Tuesday, July 5, 2016

The Great Divide

Well, that went well didn't it? I stayed up all night watching the results of the EU referendum come in. I hadn't meant to, because we had been told there was almost no chance 'Leave' would win it. But win it they did. It was around 1:30am when the result from Sunderland came in, showing a shock 61% in favour of leaving the EU. The BBC - that turgid voice of the senile elites - seemed unsure what to make of it. Surely this is just an aberration? I decided I'd better make some coffee for what promised to be a long night.

The birds had already been chirping for a couple of hours when the stunning result was finally announced. 48% had voted Remain and 52% had voted Leave. Hardly a huge victory, but a victory nevertheless in the teeth of the biggest domestic propaganda campaign in living memory.

And then the fallout began.

It's fair to sat that the reaction from those who didn't like the result has been somewhat disappointing and doesn't bode well for future crises. Now, 10 days later, with the rubble from the initial collapse is just beginning to stop bouncing, it appears that a huge chasm has opened up in Britain and the people are left standing on either side of it. The quiet hopeful dignity of most of the Leavers is in stark contrast to the shrill anger of the more vocal Remainers, for whom the sky has fallen in. There are demands for a second referendum, demands that the result be overturned and demands that the legal system be used to prevent the status quo being upset.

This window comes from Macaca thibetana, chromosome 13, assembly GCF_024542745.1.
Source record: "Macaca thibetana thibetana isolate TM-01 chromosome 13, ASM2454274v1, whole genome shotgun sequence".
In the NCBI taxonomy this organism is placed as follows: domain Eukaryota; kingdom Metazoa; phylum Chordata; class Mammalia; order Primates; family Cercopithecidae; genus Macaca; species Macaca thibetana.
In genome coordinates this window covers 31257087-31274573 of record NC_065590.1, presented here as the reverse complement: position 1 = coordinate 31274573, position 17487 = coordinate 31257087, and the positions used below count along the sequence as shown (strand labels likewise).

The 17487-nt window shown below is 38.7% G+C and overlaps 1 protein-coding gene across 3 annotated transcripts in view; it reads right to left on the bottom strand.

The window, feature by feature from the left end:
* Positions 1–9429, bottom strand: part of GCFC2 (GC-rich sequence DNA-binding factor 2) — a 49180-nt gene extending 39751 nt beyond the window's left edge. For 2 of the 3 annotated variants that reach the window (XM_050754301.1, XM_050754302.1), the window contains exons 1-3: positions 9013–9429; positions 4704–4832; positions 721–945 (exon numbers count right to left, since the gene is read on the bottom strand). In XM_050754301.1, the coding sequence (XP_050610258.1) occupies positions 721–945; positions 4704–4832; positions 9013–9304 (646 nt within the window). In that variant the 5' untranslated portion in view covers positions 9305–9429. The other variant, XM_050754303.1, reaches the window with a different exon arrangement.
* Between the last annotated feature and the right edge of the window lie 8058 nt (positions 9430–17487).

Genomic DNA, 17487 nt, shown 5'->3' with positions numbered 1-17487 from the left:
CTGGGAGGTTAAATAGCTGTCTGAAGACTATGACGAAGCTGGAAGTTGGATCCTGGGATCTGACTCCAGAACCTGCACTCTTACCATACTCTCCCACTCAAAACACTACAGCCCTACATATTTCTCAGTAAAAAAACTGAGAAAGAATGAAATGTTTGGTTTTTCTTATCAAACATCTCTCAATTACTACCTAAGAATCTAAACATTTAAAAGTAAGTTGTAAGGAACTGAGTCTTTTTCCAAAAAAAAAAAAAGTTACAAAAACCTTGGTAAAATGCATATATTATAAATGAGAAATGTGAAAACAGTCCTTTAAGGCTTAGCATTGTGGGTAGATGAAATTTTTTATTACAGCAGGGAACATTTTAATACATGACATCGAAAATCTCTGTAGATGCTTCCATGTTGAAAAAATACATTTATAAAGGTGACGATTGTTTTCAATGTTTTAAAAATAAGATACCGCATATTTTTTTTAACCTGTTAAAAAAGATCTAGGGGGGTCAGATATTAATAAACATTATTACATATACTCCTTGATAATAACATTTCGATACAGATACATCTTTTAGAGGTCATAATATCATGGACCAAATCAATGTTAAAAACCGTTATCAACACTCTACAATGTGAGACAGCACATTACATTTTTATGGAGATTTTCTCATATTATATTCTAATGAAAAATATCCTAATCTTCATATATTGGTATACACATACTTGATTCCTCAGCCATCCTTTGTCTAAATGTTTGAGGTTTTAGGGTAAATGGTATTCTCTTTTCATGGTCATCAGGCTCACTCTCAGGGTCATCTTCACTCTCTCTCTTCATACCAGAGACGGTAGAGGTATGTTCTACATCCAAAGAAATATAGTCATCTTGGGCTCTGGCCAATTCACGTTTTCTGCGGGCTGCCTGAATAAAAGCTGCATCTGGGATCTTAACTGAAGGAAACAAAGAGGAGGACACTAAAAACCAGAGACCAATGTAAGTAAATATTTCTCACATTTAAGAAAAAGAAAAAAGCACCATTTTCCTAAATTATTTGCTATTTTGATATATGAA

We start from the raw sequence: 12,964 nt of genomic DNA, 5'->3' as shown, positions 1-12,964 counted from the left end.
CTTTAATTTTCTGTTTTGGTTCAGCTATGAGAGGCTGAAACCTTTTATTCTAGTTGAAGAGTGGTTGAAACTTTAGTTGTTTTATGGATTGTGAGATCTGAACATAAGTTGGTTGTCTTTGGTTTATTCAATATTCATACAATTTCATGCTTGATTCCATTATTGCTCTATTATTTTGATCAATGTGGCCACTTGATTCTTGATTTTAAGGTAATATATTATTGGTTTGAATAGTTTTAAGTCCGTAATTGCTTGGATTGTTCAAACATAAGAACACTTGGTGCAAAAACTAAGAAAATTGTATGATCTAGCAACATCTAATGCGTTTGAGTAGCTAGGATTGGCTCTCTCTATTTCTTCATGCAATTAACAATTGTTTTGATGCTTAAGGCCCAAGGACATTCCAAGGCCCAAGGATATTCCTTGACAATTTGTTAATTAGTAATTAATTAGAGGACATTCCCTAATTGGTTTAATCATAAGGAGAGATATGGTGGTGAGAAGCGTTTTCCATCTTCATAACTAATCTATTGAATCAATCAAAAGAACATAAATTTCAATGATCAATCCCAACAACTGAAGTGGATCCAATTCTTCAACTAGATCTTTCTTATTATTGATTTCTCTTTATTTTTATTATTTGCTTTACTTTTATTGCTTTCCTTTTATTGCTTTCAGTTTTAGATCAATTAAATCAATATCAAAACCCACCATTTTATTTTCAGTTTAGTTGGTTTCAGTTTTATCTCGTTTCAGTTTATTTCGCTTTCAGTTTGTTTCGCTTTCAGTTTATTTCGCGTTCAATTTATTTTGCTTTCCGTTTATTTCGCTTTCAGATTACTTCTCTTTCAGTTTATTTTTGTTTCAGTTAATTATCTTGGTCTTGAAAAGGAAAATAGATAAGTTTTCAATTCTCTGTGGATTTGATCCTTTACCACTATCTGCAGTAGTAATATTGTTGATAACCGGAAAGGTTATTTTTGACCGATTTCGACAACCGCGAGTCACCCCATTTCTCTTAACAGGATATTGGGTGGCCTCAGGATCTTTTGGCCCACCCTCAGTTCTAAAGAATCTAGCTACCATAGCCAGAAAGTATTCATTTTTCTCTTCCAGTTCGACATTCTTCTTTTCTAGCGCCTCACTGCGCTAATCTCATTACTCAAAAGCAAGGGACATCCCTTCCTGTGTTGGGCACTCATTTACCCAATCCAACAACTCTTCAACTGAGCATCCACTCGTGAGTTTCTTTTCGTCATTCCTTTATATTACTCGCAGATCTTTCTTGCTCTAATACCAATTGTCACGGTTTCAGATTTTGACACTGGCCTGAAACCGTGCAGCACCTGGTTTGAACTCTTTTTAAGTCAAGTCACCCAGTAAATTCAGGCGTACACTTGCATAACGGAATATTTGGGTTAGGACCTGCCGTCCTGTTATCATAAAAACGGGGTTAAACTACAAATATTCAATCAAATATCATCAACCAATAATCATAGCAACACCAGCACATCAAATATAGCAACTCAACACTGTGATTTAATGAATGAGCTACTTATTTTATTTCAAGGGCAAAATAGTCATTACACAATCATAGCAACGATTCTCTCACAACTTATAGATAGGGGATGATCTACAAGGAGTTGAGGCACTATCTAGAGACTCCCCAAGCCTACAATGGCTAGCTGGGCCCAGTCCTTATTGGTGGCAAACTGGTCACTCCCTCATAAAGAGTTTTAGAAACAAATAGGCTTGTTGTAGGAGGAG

People are gnashing their teeth and wailing. I've heard of some holding grief parties, and others proclaiming that we now live in a fascist state. There is a frantic scramble to move to Scotland or Canada or some other state that is perceived to be 'tolerant and open'.

More sinisterly, in the immediate aftermath a media narrative has been allowed to flourish that a wave of race hatred has been unleashed by the vote. I don't buy it. Of course, you will get some racist idiots in any situation, and the videos of them I have seen tend to show drunk young men on public transport mouthing off. Does it make a difference to the statistics when newspapers such as The Guardian exhort their readers to send in their clips of racist/xenophobic attitudes and an app has been developed to capture such taunts? Would it make any difference if I said I had a friend who had openly talked on Facebook about travelling in a group to meet the returning England football fans from the ferry and provoke them into doing or saying something nasty for the benefit of the cameras. The temptation to be agent provocateur seems too tempting to some people.

To get an idea of the size of the gulf that's opened up it is instructive to watch these two short videos, one after the other. In the first one, Leave voters - who are more or less characterised as universally racist and/or stupid by Remainers - explain their reasons for doing so. The second video shows a woman in London explaining her fears following the referendum.

Video 1: Why we Voted Leave: Voices from Northern England

Video 2: Woman breaks down following Brexit vote